Opinion: How FDI restrictions are hitting digital news media | Opinion
On August 26, 2021, Yahoo, an American online services company, closed its content publishing business in India. According to the FAQ section of Yahoo’s website, the company has chosen to stop publishing any material in India due to revised foreign direct investment (FDI) regulations that limit foreign ownership of media companies to 26%. who operate and produce digital content in India in the news and current affairs space. ‘
The Department for the Promotion of Industry and Internal Trade (DPIIT) under the Ministry of Trade and Industry regularly publishes legal updates and announcements governing FDI through policy circulars, press notes or notices. press releases, on the Indian market, as well as the 1999 Foreign Exchange Management Act. (FEMA) and Foreign Exchange Management Rules (Non-Debt Instruments), 2019 (NDI Rules). NDI rules impose sector limits and entry routes for FDI into an Indian entity.
Prior to 2019, there was flexibility in the flow of online information through digital media platforms, as there was no sector cap specified for FDI. The sectoral FDI thresholds only applied to news and current affairs downloading and dissemination activities.
However, on September 18, 2019, DPIIT released Press Note No.4 (the 2019 Press Note), capping foreign direct investment in downloading and streaming news and current affairs at 26% via digital media, subject to government approvals. It should be noted that FDI in print media has been limited to 26% since 2002, and since then the limit for the same has not been increased by the central government.
On December 5, 2019, NDI Rules notified the changes made by the 2019 press briefing, creating further confusion as it did not clearly define what it meant by digital media. In addition, no time limit has been given to digital media entities to allow adherence to the new FDI standards.
On October 16, 2020, DPIIT issued a clarifying circular (the 2020 Circular) to dispel the confusion surrounding the new FDI rules for the digital media sector by specifying which entities would fall within the scope of digital media.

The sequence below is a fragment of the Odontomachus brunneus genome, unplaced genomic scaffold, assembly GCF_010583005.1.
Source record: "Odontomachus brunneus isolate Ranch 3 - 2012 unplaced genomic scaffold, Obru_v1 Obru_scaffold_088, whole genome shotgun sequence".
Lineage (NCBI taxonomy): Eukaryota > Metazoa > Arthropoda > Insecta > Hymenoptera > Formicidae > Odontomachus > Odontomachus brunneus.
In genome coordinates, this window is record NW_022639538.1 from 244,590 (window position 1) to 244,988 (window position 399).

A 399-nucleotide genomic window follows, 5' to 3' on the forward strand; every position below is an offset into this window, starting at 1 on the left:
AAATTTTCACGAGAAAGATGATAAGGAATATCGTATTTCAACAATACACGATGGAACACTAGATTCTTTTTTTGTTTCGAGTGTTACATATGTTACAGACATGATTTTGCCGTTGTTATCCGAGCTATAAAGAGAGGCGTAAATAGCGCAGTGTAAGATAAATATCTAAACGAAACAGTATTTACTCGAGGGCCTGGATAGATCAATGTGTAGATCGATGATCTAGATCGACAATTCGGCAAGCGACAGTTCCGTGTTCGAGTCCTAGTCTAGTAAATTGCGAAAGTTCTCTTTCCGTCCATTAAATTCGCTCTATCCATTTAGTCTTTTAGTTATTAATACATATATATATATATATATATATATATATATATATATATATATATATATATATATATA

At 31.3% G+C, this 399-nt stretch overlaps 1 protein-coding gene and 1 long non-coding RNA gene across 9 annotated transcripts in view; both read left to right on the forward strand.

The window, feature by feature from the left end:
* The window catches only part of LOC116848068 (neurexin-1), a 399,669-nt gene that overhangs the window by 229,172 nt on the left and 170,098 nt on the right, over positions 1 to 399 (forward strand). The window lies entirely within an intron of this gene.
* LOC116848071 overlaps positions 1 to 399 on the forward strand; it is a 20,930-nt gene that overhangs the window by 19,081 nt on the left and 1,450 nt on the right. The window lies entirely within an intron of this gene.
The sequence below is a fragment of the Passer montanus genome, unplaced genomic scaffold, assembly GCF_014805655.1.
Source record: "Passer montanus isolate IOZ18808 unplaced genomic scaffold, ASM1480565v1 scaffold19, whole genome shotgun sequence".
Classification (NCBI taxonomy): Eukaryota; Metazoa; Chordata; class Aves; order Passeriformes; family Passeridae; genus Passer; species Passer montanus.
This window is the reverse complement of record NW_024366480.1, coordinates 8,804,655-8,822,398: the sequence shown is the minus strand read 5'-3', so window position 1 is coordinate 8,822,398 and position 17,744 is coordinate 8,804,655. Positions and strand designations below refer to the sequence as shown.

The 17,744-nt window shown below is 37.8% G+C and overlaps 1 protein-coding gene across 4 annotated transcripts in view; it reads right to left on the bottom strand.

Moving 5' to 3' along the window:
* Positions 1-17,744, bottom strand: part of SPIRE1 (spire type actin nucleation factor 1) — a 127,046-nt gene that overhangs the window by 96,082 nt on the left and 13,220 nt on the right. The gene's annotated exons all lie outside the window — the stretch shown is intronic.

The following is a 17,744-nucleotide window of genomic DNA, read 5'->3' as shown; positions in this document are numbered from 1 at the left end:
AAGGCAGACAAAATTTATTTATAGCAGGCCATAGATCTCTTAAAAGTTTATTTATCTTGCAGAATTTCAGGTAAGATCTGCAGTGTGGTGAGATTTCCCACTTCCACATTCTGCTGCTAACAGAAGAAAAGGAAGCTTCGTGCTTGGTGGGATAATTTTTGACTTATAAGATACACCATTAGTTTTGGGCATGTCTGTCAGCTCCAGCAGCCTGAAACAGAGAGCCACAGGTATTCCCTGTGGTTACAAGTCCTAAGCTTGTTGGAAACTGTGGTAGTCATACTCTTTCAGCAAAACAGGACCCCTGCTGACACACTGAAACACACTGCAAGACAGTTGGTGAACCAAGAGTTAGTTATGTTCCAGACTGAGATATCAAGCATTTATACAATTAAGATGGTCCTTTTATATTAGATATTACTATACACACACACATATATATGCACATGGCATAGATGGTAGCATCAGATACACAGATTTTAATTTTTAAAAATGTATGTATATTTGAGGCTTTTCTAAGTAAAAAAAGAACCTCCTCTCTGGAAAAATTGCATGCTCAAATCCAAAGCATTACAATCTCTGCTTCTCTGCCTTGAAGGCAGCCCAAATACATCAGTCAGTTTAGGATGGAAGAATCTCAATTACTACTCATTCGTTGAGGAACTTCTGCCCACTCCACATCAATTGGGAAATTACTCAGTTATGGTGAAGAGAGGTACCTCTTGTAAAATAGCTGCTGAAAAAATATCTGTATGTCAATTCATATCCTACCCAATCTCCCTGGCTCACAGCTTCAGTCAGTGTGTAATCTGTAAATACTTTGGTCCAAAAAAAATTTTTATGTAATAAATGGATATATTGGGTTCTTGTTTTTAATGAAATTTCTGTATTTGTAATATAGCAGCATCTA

The 2020 circular very broadly defined the type of entities that would fall under the scope of digital media, as digital media entities that broadcast / upload news and current affairs to websites, apps and other platforms; news agencies that collect, collate, edit, organize and distribute / transmit information to digital media entities and / or news aggregators, directly or indirectly; and news aggregation entities that use software or web applications to aggregate news content from various sources such as news websites, blogs, podcasts, video blogs, submitted links by users in one place.
The 2020 circular was published to shed light on the existing uncertainties; however, it brought its share of problems – the main one being compliance within one year of the date of the circular, i.e. October 15, 2021, for all entities falling within the scope of the press note 2019, the responsibility for compliance falling on the issuing entities.
FDI policy allows up to 49% FDI with prior government approval in news channels. However, the scope of the 2019 Press Note is wide and expands to cover all news aggregators as well as news agencies that provide information to digital media companies and companies that upload news and material. current affairs on their websites, applications and other online platforms. . Therefore, it is safe to say that news channels that also upload the same news and current affairs content to digital platforms will have to restructure within a year and increase their foreign stake to 26%.
There are additional conditions specifying that a majority of the members of the board of directors of the issuing company, including the CEO, must be Indian citizens; and the requirement of a prior security clearance for any foreign personnel who could associate with the beneficiary company by appointment, contract or consultation, for more than sixty days.
It is not surprising that some platforms, like Huffpost India, have completely left the Indian market, and that others have decided to find buyers (for example, VCCircle, which was sold to HT Media). One possible ramification is that some platforms may also decide to switch from “digital news” to entertainment-only content, in accordance with this notification. For publications in India that are supported by foreign funding, they would be required to comply with 26% FDI levels and obtain approval from the I&B department. This would mean that they would have to look for other models of financing and ownership.
As the new regulatory regime proves difficult to implement and forces companies like Yahoo and Huffpost to abandon operations in India, various other digital media platforms are also being hit hard due to the cap on FDI funding. . The problems encountered by these platforms following the change in policy are the restructuring of capital structures and operations, and the search for alternative financing. It is getting harder and harder due to the effect of the Covid pandemic, and it will be interesting to see how digital media houses fare.
(The author is a partner of L&L Partners. Associates Anirudh Singh, Tanushri Agarwal and Srijan Srivastava also contributed to this article.)